Ballet West delivers a delectable Halloween treat with the Utah premiere of Ben Stevenson’s blockbuster production of Dracula, set to the music of Franz Liszt as arranged and orchestrated by John Lanchbery, October 21, 22, 26 - November 1, 2011. Hailed by The New York Times as “a Dracula Beyond Stoker’s Darkest Dreams,” this wildly theatrical ballet features vampire brides who fly through the air, a ghastly coach that careens on and off stage, and exciting drama and dance for the entire Company.
“Stevenson’s ‘Dracula’ is like a ride through the Haunted Mansion at Disneyland,” said Ballet West Artistic Director Adam Sklute. “From the sumptuous scenery and exquisite costumes, to the brilliant choreography and storytelling, this thrilling work will leave audiences breathless.”
In his quest to bring Dracula to life in balletic form, Stevenson turned to the conventions of the great ballets of the nineteenth century for inspiration and guidance. He created the work in three acts, with a corps de ballet (comprised of Dracula’s 18 vampire brides), scenes of peasant revelry, and four stunning pas de deux for the central characters that firmly anchor the dramatic action of the ballet.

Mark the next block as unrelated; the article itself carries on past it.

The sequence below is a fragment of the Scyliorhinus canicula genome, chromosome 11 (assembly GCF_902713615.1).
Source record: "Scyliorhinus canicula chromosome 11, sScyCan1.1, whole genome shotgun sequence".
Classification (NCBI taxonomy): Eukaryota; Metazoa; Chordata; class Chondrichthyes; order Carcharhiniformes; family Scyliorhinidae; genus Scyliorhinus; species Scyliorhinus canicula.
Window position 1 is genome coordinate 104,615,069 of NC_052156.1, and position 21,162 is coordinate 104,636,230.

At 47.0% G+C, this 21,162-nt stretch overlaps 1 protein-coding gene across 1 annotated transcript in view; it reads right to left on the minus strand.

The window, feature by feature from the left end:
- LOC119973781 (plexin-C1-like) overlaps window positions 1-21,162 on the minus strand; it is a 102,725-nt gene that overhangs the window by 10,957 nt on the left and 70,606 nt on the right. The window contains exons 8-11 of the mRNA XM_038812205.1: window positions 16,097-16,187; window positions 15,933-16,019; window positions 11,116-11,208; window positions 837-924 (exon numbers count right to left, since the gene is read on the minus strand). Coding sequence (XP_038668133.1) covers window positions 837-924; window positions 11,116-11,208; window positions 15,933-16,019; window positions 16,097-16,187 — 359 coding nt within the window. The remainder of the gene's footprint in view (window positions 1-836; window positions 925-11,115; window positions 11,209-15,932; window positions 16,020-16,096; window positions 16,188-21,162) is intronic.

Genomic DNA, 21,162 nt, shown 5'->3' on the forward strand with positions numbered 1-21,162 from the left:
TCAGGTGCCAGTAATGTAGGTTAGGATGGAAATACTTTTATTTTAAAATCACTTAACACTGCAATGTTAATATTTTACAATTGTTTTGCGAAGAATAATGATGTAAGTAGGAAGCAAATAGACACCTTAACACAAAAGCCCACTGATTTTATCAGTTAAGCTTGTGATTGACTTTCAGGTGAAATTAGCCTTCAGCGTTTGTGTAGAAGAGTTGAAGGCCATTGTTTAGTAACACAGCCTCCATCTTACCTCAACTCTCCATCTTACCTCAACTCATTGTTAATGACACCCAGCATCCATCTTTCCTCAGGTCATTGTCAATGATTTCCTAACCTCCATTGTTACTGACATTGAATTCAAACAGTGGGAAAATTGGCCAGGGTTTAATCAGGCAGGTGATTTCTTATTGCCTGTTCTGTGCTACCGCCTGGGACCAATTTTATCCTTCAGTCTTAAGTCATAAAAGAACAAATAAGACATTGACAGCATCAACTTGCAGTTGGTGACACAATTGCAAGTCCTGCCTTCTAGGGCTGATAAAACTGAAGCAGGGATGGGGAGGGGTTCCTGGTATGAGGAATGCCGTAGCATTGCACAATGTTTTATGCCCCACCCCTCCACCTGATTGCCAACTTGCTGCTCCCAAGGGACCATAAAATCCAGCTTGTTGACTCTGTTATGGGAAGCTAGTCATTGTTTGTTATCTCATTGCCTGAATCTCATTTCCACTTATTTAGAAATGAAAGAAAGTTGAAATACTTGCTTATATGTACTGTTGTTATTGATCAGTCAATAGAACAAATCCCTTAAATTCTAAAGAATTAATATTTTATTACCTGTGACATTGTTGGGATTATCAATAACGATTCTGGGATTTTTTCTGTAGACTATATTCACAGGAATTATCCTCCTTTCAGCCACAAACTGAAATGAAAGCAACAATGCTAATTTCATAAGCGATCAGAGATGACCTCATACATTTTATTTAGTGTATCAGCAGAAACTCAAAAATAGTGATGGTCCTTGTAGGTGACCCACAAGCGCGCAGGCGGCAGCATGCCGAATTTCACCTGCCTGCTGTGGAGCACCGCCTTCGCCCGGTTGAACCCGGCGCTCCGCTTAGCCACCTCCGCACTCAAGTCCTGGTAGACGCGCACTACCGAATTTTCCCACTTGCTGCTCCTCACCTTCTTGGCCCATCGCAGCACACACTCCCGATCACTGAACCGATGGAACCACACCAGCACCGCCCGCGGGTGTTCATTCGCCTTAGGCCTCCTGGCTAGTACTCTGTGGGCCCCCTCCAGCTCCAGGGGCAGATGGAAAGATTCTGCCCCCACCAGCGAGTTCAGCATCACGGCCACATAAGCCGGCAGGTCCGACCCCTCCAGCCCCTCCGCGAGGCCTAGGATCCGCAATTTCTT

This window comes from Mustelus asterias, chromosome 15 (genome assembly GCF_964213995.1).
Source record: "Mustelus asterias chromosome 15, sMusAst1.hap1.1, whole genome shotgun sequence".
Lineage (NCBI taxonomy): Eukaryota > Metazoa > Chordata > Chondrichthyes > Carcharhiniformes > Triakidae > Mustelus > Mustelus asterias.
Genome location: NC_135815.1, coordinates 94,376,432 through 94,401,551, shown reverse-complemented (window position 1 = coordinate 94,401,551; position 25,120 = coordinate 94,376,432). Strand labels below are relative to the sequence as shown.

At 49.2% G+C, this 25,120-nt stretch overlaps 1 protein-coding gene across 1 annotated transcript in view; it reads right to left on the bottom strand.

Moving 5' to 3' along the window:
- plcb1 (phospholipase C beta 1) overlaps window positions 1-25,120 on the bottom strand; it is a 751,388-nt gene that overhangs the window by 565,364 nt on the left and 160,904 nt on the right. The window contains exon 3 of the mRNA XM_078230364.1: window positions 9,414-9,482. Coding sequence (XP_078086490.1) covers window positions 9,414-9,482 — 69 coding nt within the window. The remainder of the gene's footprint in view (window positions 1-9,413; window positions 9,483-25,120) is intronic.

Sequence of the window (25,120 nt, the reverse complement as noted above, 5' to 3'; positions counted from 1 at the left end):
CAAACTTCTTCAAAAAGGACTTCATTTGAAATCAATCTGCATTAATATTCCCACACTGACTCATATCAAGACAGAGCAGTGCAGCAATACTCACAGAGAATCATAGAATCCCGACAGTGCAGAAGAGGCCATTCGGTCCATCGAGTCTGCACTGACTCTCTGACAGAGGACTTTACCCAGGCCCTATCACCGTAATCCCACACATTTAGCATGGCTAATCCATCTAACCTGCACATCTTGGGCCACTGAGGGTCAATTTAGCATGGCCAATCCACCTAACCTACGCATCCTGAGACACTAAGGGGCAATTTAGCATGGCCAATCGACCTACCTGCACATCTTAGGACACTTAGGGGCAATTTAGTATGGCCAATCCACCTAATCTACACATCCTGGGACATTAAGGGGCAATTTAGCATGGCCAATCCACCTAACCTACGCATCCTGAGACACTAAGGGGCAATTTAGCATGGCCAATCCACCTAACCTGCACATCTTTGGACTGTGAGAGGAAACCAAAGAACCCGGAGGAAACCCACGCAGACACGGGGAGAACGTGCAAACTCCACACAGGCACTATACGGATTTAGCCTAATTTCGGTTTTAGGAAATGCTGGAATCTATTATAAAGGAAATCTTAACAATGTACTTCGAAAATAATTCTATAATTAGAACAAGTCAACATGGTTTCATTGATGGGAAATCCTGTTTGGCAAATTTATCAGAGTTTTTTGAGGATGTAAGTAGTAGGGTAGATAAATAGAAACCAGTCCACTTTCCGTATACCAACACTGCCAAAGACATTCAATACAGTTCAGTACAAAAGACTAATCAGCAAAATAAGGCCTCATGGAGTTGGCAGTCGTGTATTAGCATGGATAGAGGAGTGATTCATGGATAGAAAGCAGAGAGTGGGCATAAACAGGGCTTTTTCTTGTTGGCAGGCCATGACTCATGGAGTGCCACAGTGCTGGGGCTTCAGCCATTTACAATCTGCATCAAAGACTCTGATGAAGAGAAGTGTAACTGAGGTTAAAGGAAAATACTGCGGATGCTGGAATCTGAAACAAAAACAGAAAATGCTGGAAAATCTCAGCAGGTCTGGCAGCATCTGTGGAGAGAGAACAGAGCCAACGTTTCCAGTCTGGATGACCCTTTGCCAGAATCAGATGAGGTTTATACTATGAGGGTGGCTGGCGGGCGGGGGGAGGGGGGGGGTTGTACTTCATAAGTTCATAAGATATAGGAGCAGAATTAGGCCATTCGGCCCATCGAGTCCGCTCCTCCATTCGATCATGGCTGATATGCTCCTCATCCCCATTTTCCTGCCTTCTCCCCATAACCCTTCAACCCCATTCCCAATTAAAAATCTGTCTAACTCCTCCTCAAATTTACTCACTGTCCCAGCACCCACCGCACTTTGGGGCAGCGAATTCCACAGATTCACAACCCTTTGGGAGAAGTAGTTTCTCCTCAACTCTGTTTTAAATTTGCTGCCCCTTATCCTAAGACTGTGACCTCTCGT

Stevenson was immeasurably aided by his three collaborators in evoking the Gothic grandeur of Stoker’s novel: scenic designer Thomas Boyd, costume designer Judanna Lynn and the acclaimed ballet arranger John Lanchery. Inspired by the works of the great German Romantic painter Caspar David Friedrich (1774-1840), Boyd created three distinct spaces for the ballet, each redolent with dramatic atmosphere: the dank crypt of Dracula’s castle in the first act; the picturesque village square of the second act; and the bedroom of the count, where he ravishes his victims, in the third act. For her creation of the 70 exquisitely detailed costumes used in the production, designer Judanna Lynn was also influenced by late 19th century German Romantic painters, including Caspar David Friedrich and Arnold Bocklin (1827-1901). In preparing her designs, Lynn did research on costume design in Romania at the Metropolitan Museum Costume Institute in New York, as well as drawing on memories of a trip to Budapest.
“This ballet version of Dracula is live entertainment at its best,” Says Sklute “Just scary and provocative enough for adults but not too scary or provocative for children.”
Ballet West will give 11 performances of Dracula in the Capitol Theatre, 50 West 200 South, in downtown Salt Lake City. Ticket prices range from $18 to $75 and may be purchased by calling (801) 355-ARTS or at www.arttix.org.